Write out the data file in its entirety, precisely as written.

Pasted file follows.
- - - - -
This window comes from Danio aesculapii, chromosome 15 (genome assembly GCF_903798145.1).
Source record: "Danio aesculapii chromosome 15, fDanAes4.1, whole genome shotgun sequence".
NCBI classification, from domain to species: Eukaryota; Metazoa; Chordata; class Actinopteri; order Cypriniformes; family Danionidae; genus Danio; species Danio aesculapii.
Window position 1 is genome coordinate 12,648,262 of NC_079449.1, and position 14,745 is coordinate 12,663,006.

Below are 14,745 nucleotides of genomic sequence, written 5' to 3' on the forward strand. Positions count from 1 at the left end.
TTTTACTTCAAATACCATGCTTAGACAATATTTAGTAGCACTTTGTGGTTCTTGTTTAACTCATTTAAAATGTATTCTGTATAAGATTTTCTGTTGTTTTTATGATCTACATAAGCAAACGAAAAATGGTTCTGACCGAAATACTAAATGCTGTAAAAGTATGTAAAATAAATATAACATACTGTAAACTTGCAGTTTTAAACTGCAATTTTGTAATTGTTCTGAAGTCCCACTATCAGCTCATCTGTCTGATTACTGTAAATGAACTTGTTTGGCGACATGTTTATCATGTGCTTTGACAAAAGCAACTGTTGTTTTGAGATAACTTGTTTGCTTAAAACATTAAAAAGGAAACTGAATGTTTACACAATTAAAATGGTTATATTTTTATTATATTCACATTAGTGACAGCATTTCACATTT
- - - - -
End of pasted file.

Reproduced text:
This window comes from Danio aesculapii, chromosome 15 (genome assembly GCF_903798145.1).
Source record: "Danio aesculapii chromosome 15, fDanAes4.1, whole genome shotgun sequence".
NCBI classification, from domain to species: Eukaryota; Metazoa; Chordata; class Actinopteri; order Cypriniformes; family Danionidae; genus Danio; species Danio aesculapii.
Window position 1 is genome coordinate 12,648,262 of NC_079449.1, and position 14,745 is coordinate 12,663,006.

Below are 14,745 nucleotides of genomic sequence, written 5' to 3' on the forward strand. Positions count from 1 at the left end.
TTTTACTTCAAATACCATGCTTAGACAATATTTAGTAGCACTTTGTGGTTCTTGTTTAACTCATTTAAAATGTATTCTGTATAAGATTTTCTGTTGTTTTTATGATCTACATAAGCAAACGAAAAATGGTTCTGACCGAAATACTAAATGCTGTAAAAGTATGTAAAATAAATATAACATACTGTAAACTTGCAGTTTTAAACTGCAATTTTGTAATTGTTCTGAAGTCCCACTATCAGCTCATCTGTCTGATTACTGTAAATGAACTTGTTTGGCGACATGTTTATCATGTGCTTTGACAAAAGCAACTGTTGTTTTGAGATAACTTGTTTGCTTAAAACATTAAAAAGGAAACTGAATGTTTACACAATTAAAATGGTTATATTTTTATTATATTCACATTAGTGACAGCATTTCACATTT